The Consumer Price Index (CPI) is a measure of the average change over time in the prices paid by the urban consumers for a market basket of consumers for a market basket of consumer goods and services.

The Producer Price Index (PPI) program measures the average change over time in the selling prices received by domestic producers for their output. The prices included in the PPR are from the first commercial transaction for many products and services.

Quantitative Easing is a government monetary policy occasionally used to increase the money supply by buying government securities or other securities from the market. Quantitative easing increases the money supply by flooding financial institutions with capital in an effort to promote increased lending and liquidity.

The Dow Jones Industrial Average is a price-weighted index of 30 actively traded blue-chip stocks.

The NASDAQ Composite Index is an unmanaged, market-weighted index of all over-the-counter common stocks traded on the National Association of Securities Dealers Automated Quotation System.

The Standard & Poor’s 500 (S&P 500) is an unmanaged group of securities considered to be representative of the stock market in general. It is not possible to invest directly in an index.

NYSE Group, Inc. (NYSE:NYX) operates two securities exchanges: the New York Stock Exchange (the “NYSE”) and NYSE Arca (formerly known as the Archipelago Exchange, or ArcaEx®, and the Pacific Exchange). NYSE Group is a leading provider of securities listing, trading and market data products and services.

The New York Mercantile Exchange, Inc. (NYMEX) is the world’s largest physical commodity futures exchange and the preeminent trading forum for energy and precious metals, with trading conducted through two divisions – the NYMEX Division, home to the energy, platinum, and palladium markets, and the COMEX Division, on which all other metals trade.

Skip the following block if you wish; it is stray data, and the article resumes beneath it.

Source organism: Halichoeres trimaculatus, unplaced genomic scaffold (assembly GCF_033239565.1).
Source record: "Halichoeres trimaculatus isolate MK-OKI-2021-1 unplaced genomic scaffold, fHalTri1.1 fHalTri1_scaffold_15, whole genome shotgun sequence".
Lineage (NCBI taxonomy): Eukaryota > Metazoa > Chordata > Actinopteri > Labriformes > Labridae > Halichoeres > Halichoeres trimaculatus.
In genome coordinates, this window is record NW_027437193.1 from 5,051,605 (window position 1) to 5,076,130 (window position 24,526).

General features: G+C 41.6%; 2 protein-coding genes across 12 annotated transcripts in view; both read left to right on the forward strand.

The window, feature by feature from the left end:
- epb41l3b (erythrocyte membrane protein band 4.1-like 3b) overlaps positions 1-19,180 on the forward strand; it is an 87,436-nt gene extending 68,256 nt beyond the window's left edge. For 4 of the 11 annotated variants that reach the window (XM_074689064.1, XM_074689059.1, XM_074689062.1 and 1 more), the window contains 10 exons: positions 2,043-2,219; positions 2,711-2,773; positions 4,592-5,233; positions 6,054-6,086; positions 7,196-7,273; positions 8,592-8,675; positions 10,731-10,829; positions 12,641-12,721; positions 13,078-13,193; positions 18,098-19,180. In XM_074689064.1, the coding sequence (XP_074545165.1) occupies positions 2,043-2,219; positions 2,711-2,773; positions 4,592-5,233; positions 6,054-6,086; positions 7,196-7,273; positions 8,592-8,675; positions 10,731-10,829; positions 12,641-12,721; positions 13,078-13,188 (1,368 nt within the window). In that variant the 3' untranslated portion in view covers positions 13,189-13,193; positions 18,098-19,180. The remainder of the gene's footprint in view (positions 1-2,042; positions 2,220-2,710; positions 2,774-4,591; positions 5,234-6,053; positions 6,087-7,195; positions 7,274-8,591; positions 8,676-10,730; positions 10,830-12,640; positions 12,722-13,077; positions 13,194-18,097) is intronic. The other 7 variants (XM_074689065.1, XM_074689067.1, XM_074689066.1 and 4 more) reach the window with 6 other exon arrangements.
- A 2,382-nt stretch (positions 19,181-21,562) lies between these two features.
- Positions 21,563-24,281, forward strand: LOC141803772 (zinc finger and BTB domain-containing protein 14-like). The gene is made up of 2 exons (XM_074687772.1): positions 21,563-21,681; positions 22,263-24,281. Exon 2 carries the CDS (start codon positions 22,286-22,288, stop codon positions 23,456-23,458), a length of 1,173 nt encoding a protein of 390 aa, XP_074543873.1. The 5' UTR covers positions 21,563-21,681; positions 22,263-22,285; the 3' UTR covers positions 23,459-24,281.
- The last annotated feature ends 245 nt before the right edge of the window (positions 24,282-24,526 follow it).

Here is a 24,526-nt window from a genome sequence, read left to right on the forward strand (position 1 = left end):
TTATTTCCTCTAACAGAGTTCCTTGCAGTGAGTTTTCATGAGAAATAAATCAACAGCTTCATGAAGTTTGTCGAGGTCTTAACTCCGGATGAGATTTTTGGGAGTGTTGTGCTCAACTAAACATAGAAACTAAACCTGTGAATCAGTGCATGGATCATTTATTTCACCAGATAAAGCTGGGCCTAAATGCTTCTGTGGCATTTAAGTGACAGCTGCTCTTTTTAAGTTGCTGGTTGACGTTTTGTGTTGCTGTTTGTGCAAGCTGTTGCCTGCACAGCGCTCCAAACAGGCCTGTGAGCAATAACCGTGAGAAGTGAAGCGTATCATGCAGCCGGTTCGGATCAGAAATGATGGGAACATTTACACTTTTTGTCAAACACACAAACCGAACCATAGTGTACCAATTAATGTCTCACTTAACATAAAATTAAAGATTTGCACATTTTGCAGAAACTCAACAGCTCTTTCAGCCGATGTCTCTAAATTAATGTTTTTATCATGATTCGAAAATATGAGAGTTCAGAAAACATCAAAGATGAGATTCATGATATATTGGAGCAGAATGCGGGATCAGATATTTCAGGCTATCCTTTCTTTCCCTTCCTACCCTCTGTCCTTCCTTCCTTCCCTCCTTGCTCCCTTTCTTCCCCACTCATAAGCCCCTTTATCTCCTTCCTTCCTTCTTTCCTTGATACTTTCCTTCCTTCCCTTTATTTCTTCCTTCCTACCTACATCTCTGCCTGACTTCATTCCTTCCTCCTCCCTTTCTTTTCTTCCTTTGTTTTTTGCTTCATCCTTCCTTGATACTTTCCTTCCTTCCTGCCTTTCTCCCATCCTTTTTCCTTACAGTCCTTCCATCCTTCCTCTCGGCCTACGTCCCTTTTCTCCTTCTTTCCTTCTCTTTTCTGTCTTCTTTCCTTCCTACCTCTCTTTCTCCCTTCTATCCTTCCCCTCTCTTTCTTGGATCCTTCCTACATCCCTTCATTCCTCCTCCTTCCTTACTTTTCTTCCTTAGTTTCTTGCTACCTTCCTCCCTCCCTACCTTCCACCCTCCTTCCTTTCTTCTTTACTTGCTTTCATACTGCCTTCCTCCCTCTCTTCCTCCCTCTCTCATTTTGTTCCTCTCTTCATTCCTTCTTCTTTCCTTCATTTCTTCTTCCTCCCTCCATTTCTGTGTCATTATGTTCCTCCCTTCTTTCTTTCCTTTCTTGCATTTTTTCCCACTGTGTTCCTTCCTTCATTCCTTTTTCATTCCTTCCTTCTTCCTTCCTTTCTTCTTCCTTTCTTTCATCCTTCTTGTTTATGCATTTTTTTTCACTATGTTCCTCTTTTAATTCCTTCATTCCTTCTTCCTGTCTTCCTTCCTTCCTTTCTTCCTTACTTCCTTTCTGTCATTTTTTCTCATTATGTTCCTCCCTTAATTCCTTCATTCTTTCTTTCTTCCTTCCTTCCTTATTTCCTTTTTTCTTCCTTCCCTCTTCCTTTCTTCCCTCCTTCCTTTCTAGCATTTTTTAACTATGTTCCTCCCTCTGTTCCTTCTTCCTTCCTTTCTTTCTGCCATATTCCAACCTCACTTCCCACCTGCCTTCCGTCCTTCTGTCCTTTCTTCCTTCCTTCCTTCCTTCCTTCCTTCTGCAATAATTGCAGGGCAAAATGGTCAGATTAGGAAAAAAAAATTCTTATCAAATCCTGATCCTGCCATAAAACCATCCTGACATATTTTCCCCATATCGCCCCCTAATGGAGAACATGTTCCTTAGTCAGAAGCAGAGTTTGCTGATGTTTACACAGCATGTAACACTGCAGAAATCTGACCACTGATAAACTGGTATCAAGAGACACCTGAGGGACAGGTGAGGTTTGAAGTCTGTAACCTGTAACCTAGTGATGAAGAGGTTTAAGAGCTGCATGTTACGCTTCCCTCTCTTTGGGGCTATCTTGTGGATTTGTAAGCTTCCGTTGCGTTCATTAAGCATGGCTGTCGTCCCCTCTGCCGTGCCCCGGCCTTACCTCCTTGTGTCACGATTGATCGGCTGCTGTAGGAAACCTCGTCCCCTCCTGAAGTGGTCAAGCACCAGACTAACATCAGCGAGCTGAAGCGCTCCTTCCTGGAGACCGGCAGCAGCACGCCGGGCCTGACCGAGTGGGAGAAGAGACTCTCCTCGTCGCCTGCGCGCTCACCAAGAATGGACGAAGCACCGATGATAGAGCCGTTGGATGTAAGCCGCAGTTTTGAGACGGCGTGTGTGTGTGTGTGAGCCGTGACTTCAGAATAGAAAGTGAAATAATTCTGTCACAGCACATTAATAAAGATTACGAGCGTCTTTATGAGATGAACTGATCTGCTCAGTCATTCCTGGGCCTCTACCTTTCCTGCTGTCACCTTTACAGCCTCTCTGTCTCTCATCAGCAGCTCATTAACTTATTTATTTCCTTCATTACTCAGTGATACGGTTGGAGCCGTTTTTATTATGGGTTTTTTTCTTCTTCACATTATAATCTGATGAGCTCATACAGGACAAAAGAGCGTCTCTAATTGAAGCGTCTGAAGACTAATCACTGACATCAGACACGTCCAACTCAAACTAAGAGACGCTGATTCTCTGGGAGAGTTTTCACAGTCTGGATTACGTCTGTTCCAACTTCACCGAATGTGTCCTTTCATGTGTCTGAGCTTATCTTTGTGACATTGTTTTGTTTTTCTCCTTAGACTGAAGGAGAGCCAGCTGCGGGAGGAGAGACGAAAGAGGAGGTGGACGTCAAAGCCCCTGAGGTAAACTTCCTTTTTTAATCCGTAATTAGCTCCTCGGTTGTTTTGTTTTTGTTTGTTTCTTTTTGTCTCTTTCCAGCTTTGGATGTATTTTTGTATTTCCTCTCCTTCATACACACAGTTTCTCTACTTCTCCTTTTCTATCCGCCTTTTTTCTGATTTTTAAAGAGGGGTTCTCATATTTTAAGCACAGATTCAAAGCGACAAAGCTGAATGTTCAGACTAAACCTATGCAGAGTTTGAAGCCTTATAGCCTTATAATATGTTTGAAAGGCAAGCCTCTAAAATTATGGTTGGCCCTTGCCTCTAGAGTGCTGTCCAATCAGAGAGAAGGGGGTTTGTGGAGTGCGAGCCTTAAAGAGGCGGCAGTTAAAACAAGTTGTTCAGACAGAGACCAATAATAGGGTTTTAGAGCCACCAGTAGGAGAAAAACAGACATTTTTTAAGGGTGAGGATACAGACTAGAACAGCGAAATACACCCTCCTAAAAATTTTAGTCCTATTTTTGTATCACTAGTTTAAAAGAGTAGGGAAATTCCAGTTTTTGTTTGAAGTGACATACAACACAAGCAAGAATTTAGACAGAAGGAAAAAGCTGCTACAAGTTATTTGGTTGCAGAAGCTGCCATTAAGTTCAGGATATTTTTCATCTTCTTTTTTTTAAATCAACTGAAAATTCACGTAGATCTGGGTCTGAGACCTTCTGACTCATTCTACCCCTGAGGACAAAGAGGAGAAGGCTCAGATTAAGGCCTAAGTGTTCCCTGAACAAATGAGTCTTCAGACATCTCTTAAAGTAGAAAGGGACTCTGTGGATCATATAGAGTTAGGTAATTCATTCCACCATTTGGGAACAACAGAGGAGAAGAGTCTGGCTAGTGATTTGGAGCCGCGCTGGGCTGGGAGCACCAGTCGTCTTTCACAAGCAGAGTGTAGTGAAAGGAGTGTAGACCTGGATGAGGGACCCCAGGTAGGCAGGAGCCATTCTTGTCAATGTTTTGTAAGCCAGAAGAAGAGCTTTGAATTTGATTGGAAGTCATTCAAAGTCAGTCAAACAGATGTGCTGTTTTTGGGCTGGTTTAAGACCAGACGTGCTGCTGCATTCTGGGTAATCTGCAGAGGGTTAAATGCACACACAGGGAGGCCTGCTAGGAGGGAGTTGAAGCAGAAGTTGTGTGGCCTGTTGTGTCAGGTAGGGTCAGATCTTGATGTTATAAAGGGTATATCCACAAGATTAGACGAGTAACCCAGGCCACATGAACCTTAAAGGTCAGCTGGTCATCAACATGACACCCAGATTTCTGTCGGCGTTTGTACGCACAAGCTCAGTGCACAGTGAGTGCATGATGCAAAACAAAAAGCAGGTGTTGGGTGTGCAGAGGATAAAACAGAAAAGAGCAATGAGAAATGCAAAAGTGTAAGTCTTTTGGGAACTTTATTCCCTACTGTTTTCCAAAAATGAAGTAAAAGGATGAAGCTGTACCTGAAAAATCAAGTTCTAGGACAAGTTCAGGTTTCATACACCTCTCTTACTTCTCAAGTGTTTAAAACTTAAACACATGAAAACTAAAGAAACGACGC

Additional risks are associated with international investing, such as currency fluctuations, political and economic instability and differences in accounting standards. This material represents an assessment of the market environment at a specific point in time and is not intended to be a forecast of future events, or a guarantee of future results. Past performance is no guarantee of future results.  Investments will fluctuate and when redeemed may be worth more or less than when originally invested.

All information is believed to be from reliable sources; however we make no representation as to its completeness or accuracy. All economic and performance data is historical and not indicative of future results. Market indices discussed are unmanaged. Investors cannot invest in unmanaged indices. The publisher is not engaged in rendering legal, accounting or other professional services. If assistance is needed, the reader is advised to engage the services of a competent professional.


1 – [11/20/13]
2 – [11/21/13]
3 – [11/20/13]
4 – [11/22/13]
5 – [11/22/13]
6 – [11/22/13]
6 – [11/22/13]
6 – [11/22/13]
6 – [11/22/13]
6 – [11/22/13]
6 – [11/22/13]
6 – [11/22/13]
6 – [11/22/13]
6 – [11/22/13]
7 – [11/22/13]
8 – [11/22/13]

Leave a reply